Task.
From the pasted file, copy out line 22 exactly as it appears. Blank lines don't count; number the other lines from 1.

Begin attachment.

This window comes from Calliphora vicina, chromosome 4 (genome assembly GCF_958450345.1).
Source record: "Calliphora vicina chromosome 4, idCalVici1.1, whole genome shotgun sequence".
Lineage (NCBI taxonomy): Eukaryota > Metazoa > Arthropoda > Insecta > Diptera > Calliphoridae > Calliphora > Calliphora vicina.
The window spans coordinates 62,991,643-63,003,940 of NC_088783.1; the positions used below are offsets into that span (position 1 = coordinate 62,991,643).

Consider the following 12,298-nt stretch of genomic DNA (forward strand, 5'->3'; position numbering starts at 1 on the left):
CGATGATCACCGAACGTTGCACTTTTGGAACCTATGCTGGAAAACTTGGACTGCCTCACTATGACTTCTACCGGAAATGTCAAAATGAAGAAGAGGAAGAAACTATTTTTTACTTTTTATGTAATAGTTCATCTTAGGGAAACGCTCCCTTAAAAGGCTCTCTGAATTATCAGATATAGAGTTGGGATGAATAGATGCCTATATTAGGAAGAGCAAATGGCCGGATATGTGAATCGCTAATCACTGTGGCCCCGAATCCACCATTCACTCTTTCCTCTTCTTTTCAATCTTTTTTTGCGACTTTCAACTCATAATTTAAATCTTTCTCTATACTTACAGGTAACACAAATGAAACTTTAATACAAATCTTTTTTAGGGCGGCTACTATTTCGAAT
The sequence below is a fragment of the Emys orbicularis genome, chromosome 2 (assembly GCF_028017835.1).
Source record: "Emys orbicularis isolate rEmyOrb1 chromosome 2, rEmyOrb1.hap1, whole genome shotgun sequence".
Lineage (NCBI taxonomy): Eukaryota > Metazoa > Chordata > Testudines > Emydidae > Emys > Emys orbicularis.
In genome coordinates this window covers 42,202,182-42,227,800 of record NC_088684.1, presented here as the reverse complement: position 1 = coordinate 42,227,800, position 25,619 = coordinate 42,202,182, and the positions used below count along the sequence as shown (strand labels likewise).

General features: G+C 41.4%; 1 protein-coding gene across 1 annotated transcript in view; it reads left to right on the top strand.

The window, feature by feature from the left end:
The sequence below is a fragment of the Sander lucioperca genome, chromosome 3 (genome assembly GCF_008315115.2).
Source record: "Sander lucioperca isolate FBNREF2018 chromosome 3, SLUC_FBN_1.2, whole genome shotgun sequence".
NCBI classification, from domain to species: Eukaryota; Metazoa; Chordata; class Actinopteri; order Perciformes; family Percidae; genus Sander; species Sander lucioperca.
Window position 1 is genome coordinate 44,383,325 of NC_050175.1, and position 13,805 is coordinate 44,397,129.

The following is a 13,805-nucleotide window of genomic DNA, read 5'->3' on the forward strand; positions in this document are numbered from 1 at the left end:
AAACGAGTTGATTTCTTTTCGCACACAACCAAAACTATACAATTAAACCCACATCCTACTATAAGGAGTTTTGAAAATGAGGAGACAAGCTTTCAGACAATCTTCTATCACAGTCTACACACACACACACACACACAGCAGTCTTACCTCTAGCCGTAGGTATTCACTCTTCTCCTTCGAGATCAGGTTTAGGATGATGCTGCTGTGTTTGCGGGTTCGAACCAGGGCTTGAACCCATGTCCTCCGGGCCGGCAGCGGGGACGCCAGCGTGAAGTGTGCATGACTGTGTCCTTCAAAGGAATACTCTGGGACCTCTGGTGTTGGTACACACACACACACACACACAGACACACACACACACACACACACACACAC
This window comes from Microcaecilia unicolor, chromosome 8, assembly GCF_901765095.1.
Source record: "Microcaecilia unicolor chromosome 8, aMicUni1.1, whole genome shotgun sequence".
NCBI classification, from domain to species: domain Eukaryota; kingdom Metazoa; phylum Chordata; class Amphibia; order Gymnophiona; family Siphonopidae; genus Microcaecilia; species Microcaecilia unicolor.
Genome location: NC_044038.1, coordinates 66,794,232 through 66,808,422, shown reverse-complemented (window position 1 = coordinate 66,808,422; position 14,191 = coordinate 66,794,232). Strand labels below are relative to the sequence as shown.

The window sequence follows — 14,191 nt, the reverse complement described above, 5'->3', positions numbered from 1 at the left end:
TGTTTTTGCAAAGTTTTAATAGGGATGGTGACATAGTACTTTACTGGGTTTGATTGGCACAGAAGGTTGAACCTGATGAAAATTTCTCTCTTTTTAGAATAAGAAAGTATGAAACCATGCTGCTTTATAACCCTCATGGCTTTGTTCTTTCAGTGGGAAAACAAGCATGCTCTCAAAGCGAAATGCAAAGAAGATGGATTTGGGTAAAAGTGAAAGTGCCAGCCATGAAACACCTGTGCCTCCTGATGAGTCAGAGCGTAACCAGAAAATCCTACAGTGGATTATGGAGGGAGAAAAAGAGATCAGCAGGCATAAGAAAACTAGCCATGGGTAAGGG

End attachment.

Genome location: NC_044038.1, coordinates 66,794,232 through 66,808,422, shown reverse-complemented (window position 1 = coordinate 66,808,422; position 14,191 = coordinate 66,794,232). Strand labels below are relative to the sequence as shown.